Be aware of restrictions when surfin' the Net
By Jennifer Jameson, 45th SW Legal Office
/ Published July 26, 2007
PATRICK AIR FORCE BASE, Fla. -- The Internet has become one of society's newest and most indispensable pathways to finding information. Its use has changed today's world for the better.
Many Airmen search "the Net" at work on Air Force computers; however, Internet use at home and at work comes with some important restrictions and caveats.
One such restriction is for child pornography, a crime punishable by the Uniform Code of Military Justice, Article 134, and federal and state laws. It is defined as "material involving the sexual exploitation of minors." Even the mere possession of child pornography is punishable by a fine and up to 10 years in prison. A more severe punishment of a fine and up to 20 years in prison can be imposed on any person who knowingly mails, transports, reproduces, distributes or advertises child pornography.
Air Force personnel will be prosecuted for the possession of child pornography on computers both in the workplace and at home. Airmen should act with caution when searching the net and avoid accessing any Web sites that may contain content that sexually exploits minors or any material that constitutes child pornography.
Air Force Instruction 33-129 sets forth additional Internet restrictions for Air Force personnel. Specifically prohibited is the unauthorized storing, processing, displaying, sending or otherwise transmitting offensive or obscene language or material, including but not limited to pornography and other sexually explicit materials. While general pornographic material is not illegal on your home computer, it can result in adverse administrative or disciplinary action with the Air Force, including UCMJ punishment, when accessed on your government computer.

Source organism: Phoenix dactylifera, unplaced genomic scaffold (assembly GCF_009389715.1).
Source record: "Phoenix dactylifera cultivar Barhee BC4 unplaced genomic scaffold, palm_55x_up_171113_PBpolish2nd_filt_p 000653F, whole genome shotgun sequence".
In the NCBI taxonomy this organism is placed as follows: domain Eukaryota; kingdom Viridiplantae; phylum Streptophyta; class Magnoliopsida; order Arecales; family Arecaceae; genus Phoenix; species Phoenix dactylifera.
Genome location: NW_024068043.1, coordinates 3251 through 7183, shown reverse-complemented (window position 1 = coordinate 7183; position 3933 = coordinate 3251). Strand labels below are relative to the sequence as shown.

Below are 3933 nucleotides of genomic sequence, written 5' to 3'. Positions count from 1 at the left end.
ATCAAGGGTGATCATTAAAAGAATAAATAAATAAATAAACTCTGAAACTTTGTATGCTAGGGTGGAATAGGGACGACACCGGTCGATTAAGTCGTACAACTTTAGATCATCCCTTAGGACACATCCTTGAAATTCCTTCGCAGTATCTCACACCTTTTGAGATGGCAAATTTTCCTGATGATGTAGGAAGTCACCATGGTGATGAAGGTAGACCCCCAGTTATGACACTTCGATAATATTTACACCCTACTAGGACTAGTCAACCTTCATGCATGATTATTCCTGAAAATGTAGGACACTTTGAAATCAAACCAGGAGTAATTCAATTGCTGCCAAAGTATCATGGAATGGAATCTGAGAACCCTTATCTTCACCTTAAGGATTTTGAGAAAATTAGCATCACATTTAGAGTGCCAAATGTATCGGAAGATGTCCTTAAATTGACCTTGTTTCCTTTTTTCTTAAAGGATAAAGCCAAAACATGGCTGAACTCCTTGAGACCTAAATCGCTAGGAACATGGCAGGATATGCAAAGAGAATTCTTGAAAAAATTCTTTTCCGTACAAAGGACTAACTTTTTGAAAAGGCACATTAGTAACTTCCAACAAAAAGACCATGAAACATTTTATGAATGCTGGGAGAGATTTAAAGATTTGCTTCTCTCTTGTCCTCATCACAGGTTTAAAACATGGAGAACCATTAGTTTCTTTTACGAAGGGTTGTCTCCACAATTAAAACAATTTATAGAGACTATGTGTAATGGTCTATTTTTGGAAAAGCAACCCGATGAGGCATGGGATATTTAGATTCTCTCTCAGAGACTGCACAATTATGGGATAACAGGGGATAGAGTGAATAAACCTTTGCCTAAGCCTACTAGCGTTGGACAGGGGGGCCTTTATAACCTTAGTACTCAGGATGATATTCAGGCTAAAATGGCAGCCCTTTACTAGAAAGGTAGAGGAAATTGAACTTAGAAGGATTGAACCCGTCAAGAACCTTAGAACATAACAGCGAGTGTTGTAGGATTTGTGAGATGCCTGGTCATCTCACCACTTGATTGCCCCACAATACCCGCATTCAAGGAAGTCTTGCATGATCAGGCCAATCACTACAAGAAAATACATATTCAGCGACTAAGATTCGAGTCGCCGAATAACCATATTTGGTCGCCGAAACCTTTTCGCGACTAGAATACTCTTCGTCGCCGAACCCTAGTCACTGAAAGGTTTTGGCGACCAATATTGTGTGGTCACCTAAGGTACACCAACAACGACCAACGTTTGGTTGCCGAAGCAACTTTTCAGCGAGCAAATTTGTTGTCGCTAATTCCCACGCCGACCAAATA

Air Force hardware and software is for official use only. Examples of unauthorized Internet usage include obtaining copyrighted materials unlawfully, downloading and installing software without permission, unauthorized instant messaging, private e-mail access and permitting unauthorized users access to government computers.
Internet gambling and downloading music are two other unauthorized actions on government computers that also have criminal penalties under state or federal law. For example, the downloading of copyrighted songs in entirety onto your home computer, without compensation to the authors, violates federal copyright laws.
One last point to keep in mind is that although Internet "blogging" is a legal and powerful communication tool, it too must be exercised with caution. Airmen may come across personal information regarding fellow service members during the course of duty and care must be taken to ensure no information is posted online that could jeopardize any Airmen including themselves, their family, or the Air Force mission. The Privacy Act outlines other restrictions on what may be lawfully posted on the Internet and on Web logs.
All of these Internet restrictions are necessary for security and safety and are taken seriously so as to ensure continuing access to those who need it. The goal of the Air Force is to provide personnel with the maximum Internet access allowable when used for official and authorized purposes. If you have any questions in the area of Internet usage restrictions please contact 45th Space Wing Judge Advocate for clarification.